William Glasser, an influential psychologist and educator, has devoted his life to challenging many long-held theories in the field of psychology, most famously, the stimulus-response theory. This theory states that human behavior can be motivated and controlled through external stimuli. Behavioral scientist icons such as Pavlov, Skinner, and Watson, all built their contributions to the field of psychology with this “truth” as the cornerstone. As a result, people have spent the last century believing that it is possible to “control” the behavior of others. This assumption has been particularly damaging in the field of education where teachers have spent entire careers attempting to control their students through bribery, punishment, and coercion, falsely assuming that their students’ successes and failures are a direct result of these external controls. After years of observations, both in and out of the classroom, Glasser developed an alternative to stimulus-response theory called choice theory, which states that all of our motivation comes from within ourselves, and that we make our own choices and decisions on how to best meet our needs. Glasser believes that it is crucial for teachers to develop positive and meaningful relationships with their students in order to empower them to make good choices based on internal motivation rather than external control. EC
For the same book review assignment, another class member shared that —
As a Seventh-day Adventist educator I do want my students to have a relationship with God, to become thinkers and not mere reflectors of others’ thoughts, and to become morally responsible human beings. Glasser’s methods formed a clearer, step-by-step approach to make it possible for students to use the tools of thinking, evaluating, planning, and doing. This year I would like to give more attention to activities that will help build relationships in my classroom and that will give me more insight in the basic needs of my students. I want to make a more deliberate connection to each student. SG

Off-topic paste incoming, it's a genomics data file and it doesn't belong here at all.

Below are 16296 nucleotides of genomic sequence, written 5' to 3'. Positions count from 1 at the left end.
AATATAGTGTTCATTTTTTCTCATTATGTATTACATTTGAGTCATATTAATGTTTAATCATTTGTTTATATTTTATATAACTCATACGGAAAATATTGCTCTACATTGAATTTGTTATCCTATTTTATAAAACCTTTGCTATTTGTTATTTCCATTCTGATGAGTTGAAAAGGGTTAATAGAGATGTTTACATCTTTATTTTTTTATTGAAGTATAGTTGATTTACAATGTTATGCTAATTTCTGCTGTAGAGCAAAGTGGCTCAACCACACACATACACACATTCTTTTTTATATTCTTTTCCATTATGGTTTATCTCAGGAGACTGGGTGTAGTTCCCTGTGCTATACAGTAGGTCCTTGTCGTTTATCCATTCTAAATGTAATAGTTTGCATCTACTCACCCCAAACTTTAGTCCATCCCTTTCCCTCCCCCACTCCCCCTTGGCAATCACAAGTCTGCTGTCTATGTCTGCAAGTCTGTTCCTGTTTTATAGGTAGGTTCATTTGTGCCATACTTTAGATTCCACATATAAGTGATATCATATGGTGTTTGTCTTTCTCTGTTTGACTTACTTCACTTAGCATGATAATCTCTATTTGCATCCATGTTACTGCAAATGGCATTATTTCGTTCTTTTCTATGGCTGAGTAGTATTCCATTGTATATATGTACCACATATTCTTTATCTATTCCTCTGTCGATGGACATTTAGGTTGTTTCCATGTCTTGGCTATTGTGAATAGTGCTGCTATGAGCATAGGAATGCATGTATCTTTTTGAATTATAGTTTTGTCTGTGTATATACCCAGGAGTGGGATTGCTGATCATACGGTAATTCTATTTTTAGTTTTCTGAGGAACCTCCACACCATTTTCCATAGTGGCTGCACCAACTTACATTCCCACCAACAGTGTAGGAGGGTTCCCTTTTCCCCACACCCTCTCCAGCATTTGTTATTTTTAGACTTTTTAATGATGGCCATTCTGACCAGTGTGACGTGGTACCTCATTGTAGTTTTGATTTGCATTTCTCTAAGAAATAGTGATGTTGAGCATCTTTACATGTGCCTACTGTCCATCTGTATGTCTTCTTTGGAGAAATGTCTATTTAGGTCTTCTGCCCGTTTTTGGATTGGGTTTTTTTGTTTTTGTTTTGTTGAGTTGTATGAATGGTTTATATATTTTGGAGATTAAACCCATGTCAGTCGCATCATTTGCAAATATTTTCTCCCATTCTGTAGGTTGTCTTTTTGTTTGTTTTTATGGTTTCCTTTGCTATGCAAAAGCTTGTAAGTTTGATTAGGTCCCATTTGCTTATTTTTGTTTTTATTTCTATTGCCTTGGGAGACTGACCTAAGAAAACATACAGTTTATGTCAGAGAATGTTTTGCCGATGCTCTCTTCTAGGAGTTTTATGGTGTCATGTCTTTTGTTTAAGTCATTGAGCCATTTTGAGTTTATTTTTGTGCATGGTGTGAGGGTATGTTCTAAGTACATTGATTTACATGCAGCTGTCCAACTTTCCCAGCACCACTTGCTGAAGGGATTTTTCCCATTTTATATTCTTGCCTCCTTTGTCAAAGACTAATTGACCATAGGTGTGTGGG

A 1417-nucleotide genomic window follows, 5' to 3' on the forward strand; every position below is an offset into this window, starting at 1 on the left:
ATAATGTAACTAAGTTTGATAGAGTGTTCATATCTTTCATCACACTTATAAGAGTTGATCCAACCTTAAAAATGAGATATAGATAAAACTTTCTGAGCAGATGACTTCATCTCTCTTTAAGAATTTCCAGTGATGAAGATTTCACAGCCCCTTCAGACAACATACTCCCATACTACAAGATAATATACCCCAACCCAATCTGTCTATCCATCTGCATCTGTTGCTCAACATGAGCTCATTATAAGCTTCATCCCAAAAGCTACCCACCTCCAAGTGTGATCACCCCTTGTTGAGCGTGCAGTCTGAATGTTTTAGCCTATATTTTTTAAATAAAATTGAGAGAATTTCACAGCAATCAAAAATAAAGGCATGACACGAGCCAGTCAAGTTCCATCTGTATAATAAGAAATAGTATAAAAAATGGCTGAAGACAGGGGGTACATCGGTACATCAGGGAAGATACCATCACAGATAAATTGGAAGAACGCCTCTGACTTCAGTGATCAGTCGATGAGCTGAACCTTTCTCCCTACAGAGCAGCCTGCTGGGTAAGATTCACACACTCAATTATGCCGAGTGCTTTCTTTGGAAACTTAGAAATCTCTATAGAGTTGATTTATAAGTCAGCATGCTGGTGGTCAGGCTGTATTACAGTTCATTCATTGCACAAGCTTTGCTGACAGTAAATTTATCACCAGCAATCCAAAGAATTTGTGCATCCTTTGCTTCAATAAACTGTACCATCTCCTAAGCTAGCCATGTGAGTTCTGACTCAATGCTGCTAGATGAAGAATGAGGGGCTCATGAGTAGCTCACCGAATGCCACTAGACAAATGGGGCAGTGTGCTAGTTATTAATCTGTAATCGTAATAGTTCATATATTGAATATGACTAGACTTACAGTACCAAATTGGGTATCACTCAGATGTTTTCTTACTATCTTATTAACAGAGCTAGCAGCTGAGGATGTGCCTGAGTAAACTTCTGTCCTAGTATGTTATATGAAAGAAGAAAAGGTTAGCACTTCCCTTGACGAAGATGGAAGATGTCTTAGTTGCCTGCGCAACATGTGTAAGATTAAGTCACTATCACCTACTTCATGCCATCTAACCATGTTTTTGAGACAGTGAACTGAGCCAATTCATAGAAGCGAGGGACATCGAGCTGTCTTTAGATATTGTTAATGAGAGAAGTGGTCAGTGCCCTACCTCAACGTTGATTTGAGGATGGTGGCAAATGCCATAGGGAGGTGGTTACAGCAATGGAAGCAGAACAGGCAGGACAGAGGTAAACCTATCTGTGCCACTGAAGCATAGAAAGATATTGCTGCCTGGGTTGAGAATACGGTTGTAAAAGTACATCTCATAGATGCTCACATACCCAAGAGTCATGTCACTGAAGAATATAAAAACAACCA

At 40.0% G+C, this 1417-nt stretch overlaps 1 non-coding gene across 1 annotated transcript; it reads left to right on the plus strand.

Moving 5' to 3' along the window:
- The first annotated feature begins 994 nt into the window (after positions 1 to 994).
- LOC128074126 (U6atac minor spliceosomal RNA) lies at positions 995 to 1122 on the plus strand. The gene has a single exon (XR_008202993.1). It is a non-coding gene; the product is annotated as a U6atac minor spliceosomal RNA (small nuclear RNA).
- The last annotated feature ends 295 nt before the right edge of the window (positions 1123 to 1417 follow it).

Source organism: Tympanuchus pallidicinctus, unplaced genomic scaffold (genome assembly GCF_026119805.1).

It us such a gift to students when teachers organize their classrooms based on these kinds of insights. To be a thinker, rather than a mere reflector others’ thoughts is a pretty awesome life skill!
I continue to be uncomfortable with the term Soul Shapers, maybe more so than ever. In fact, I think I am more uncomfortable with the Soul Shapers label than Glasser was with the Control Theory label. He ultimately switched to Choice Theory, a label he felt was much more accurate. I want to switch, too, since the term Soul Shapers implies the idea of one human being shaping the soul of another person. Choice theory implies just the opposite of that process. Worse yet, there is a cookie cutter graphic on the cover of the Soul Shaper book, which I didn’t see until after the book was published. I like the term The Better Plan much better than Soul Shapers. Maybe next summer I will be teaching The Better Plan 1 and The Better Plan 2 classes.
If you are interested in the Soul Shaper book, you can easily get a copy through Amazon. New copies are going for $12.50 and used copies are going for $5.00. I am wanting to set up an option through the blog for people to be able to order both of my books — Soul Shapers and William Glasser: Champion of Choice — but I haven’t got to it yet. In the meantime, either book is available through Amazon or through the publishers directly. The Glasser book can also be purchased through the Glasser bookstore.